UN, World Economic Forum and Partners Come Together to Address E-Waste Challenges
Technologies of the Fourth Industrial Revolution show a huge potential and could lead to “dematerialization”, better product tracking, take-back and recycling, and products sold as services.
62.5 billion dollars in materials lost in approximate annual 50 million tonnes of e-waste which could nearly triple by 2050
- Seven UN entities have come together, supported by the World Economic Forum and the World Business Council for Sustainable Development to better address e-waste challenges.
- A new joint report shows that the world now discards approximately 50 million tonnes of electronic and electrical waste (e-waste) per year, greater in weight than all of the commercial airliners ever made, or enough Eiffel towers to fill Manhattan. Only 20% is formally recycled. The United Nations University predicts e-waste could nearly triple to 120 million tonnes by 2050 if nothing changes.
- In terms of material value, this presents an opportunity worth over 62.5 billion dollars per year, more than the GDP of most countries and three times the output of the world’s silver mines. There is 100 times more gold in a tonne of e-waste than a tonne of gold ore.
- The joint report calls for a new vision for electronics based on the circular economy and the need for collaboration with major brands, small and medium-sized enterprises (SMEs), academia, trade unions, civil society and associations in a deliberative process to change the system.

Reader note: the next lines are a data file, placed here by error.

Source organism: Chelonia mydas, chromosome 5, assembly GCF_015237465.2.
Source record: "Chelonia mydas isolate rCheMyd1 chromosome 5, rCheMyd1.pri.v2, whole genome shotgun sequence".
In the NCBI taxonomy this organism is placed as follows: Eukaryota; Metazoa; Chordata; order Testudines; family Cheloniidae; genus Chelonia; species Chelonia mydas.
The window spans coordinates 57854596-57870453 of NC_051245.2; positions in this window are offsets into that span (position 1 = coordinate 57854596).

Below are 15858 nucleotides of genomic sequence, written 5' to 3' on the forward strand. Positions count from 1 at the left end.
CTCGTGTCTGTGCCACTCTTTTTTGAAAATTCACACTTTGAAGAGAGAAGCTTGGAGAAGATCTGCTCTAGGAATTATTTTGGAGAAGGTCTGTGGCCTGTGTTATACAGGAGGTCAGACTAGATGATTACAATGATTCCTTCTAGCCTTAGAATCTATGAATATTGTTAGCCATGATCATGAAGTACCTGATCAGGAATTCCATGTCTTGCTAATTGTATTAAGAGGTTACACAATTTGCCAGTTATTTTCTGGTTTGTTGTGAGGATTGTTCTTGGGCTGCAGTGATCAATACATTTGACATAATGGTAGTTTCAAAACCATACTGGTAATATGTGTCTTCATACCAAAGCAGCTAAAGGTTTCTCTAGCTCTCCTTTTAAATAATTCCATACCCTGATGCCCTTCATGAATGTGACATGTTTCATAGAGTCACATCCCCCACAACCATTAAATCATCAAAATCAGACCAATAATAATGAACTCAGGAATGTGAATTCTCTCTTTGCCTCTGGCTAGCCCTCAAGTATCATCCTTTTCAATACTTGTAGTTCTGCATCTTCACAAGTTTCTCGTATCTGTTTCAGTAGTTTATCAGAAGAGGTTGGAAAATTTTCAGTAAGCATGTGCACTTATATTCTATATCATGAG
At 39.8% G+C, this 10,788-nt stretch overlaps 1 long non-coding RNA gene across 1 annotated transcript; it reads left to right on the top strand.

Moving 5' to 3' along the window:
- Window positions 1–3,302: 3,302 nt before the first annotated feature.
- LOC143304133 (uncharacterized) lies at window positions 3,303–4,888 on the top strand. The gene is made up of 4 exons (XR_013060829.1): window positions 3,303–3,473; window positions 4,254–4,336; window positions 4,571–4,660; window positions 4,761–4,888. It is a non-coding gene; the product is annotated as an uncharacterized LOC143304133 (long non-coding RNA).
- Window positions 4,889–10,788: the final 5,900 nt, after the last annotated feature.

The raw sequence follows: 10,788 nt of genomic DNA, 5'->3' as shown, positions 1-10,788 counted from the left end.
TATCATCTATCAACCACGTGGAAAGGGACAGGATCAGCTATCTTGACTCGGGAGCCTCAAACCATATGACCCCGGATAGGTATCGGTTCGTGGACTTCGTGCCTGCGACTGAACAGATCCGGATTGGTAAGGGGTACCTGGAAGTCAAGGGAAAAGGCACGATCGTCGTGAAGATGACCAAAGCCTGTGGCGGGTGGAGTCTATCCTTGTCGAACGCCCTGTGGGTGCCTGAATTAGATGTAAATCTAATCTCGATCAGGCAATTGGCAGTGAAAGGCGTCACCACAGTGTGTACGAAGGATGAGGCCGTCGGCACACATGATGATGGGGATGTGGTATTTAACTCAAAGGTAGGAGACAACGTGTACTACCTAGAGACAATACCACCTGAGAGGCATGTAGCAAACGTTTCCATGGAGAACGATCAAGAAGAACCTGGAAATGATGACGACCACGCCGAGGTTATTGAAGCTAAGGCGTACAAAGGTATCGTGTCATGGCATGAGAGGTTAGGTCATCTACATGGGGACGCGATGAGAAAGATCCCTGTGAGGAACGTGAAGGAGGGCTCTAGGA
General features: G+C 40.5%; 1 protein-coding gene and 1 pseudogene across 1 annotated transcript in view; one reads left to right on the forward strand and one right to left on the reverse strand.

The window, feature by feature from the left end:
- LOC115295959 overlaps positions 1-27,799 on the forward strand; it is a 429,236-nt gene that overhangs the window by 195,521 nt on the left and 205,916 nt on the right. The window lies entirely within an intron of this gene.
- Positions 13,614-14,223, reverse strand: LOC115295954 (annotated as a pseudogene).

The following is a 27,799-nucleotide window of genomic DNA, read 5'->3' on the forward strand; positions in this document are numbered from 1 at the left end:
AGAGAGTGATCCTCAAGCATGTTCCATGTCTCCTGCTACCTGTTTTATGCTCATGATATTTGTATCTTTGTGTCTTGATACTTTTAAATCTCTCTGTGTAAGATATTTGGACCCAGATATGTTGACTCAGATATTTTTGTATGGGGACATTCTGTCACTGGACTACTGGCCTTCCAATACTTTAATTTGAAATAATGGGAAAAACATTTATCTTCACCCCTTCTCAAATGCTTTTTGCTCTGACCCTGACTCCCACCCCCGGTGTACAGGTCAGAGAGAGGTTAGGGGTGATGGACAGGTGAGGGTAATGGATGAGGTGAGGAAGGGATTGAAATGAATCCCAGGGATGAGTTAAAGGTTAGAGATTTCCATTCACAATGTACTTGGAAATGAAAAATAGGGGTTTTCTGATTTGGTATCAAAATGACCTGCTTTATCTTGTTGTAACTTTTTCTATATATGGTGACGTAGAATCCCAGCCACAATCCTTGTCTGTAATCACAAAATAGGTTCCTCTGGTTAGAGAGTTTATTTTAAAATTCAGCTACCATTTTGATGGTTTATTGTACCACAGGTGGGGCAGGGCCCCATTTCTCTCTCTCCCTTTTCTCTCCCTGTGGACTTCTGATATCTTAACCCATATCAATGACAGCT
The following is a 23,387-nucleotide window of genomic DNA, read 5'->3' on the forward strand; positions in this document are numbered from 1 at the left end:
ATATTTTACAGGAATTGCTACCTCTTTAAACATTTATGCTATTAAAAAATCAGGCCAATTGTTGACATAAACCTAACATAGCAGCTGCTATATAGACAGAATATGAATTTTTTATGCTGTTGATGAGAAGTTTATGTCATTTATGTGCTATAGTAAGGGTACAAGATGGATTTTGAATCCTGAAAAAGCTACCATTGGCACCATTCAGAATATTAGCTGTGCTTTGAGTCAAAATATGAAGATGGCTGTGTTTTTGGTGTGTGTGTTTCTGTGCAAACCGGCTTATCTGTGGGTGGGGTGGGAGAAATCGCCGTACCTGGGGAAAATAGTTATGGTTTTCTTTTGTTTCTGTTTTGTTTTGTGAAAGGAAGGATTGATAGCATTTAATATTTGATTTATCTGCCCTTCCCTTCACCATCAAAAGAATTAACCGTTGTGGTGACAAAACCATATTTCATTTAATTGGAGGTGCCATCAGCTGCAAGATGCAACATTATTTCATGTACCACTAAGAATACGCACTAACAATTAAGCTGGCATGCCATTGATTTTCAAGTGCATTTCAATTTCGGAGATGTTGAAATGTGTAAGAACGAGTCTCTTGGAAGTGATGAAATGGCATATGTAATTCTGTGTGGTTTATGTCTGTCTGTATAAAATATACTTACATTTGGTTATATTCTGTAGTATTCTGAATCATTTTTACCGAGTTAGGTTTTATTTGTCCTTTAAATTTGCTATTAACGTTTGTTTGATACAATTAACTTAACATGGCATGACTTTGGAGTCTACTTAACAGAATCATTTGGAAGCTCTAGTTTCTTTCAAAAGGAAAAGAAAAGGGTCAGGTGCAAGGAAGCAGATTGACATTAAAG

- The report points to the importance of new technologies; although e-waste is growing, technologies from Internet of things to cloud computing show a huge potential and could lead to “dematerialization” and better product tracking, take-back and recycling.
- Major global brands, governments and other organizations support the initiative with commitments and projects to address e-waste and build a circular economy.
The joint report calls for collaboration with multinationals, SMEs, entrepreneurs, academia, trade unions, civil society and associations to create a circular economy for electronics where waste is designed out, the environmental impact is reduced and decent work is created for millions.
The new report supports the work of the E-waste Coalition, which includes:
- International Labour Organization (ILO);
- International Telecommunication Union (ITU);
- United Nations Environment Programme (UN Environment);
- United Nations Industrial Development Organization (UNIDO);
- United Nations Institute for Training and Research (UNITAR);
- United Nations University (UNU), and
- Secretariats of the Basel and Stockholm conventions.
The Coalition is supported by the World Business Council for Sustainable Development (WBCSD) and the World Economic Forum and coordinated by the Secretariat of the Environment Management Group (EMG).